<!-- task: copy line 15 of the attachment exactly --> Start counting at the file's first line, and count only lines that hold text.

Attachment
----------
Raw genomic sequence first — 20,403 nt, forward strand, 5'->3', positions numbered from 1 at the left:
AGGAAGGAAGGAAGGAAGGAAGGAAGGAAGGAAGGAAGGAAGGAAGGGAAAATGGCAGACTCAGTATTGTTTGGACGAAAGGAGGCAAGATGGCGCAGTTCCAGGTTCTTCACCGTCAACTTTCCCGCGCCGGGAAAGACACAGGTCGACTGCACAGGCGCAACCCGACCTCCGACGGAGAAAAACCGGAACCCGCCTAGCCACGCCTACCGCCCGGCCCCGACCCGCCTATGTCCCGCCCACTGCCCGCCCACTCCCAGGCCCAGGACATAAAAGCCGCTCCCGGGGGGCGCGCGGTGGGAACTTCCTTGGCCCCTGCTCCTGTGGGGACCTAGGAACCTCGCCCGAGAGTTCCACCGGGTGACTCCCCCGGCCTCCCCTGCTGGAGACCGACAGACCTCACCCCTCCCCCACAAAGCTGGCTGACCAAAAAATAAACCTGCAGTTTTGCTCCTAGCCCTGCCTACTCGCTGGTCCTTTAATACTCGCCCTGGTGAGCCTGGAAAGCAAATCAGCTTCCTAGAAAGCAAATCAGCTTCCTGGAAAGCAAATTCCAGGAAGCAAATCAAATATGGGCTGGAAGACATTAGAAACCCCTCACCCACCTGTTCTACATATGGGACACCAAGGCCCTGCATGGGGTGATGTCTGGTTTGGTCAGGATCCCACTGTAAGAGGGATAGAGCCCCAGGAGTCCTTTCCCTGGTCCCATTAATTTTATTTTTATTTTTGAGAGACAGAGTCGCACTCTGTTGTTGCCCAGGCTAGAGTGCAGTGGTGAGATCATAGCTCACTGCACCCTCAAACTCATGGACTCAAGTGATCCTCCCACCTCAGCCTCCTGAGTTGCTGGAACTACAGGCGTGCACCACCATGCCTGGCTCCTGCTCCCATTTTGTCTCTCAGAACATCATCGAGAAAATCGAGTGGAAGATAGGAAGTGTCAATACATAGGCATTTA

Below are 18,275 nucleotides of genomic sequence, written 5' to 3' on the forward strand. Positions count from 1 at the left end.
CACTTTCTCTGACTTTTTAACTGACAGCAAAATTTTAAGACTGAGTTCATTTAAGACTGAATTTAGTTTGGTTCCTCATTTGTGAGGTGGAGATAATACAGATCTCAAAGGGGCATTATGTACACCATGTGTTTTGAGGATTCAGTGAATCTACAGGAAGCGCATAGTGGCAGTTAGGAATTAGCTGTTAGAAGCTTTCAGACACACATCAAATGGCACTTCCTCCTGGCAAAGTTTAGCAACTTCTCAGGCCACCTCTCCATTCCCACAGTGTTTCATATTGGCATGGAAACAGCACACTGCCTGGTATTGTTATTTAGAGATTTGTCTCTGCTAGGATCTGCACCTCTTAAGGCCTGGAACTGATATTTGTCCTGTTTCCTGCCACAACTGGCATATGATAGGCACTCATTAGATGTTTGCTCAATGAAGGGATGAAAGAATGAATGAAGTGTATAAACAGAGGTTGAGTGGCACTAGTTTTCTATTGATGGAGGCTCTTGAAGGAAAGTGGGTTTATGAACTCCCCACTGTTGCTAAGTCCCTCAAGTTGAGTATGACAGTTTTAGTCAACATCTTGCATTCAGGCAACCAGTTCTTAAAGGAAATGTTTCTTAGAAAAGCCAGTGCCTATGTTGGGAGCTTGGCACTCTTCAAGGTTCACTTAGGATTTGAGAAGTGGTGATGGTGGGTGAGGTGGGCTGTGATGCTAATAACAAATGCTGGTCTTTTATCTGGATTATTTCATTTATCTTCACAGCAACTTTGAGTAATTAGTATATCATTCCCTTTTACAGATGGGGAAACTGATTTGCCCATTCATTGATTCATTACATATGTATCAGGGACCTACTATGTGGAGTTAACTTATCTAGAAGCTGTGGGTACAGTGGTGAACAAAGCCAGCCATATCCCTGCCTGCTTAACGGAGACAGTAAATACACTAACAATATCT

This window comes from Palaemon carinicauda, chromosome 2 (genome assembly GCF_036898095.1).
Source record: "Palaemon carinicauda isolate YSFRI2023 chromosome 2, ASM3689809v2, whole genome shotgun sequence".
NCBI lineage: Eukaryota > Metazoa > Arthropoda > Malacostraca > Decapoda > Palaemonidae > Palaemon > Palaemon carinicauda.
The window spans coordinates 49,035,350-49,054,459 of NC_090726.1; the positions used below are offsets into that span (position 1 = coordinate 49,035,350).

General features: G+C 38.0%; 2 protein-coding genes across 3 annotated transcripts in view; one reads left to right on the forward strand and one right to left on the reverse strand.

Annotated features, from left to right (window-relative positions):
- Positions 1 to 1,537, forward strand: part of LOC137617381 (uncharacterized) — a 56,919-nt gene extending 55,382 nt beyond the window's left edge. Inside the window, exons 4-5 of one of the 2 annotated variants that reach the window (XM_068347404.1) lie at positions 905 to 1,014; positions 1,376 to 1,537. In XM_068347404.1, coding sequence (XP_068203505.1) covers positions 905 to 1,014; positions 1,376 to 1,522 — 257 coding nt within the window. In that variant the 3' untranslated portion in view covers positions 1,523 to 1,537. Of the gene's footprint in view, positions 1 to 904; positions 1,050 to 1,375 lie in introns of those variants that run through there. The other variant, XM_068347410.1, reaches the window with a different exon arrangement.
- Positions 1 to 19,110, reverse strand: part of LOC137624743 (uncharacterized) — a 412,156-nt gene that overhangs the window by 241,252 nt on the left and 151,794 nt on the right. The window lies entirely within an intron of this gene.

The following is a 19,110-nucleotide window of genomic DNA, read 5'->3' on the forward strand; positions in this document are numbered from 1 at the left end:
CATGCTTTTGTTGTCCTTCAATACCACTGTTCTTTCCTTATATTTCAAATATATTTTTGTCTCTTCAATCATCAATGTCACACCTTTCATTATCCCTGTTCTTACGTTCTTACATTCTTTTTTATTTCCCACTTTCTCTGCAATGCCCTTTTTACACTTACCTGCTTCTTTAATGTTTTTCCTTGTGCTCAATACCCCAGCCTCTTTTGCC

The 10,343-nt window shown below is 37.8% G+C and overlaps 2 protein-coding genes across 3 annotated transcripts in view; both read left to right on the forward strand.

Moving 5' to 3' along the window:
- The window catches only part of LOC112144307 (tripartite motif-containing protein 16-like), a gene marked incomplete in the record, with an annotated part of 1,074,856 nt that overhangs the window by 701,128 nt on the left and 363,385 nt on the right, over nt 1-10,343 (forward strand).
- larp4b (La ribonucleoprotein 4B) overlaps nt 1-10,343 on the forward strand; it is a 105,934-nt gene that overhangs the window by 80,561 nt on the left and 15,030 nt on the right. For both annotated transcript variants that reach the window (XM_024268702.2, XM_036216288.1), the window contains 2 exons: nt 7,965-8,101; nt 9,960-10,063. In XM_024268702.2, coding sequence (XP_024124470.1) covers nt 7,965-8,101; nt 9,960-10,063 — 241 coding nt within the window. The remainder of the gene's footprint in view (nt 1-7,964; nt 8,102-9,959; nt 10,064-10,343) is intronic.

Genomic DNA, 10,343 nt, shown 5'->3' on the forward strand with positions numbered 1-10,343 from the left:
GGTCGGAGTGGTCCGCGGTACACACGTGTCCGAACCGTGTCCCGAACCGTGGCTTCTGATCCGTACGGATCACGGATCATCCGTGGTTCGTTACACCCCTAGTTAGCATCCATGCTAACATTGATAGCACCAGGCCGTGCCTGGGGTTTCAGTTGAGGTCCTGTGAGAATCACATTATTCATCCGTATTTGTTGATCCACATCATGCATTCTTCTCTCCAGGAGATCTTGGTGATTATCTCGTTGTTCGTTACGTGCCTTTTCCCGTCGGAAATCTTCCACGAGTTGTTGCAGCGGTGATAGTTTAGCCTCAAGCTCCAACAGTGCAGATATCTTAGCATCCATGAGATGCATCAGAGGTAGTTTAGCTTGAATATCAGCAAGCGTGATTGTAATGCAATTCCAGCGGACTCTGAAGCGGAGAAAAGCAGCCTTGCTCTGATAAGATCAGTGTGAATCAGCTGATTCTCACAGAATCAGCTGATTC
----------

The 10,343-nt window shown below is 37.8% G+C and overlaps 2 protein-coding genes across 3 annotated transcripts in view; both read left to right on the forward strand.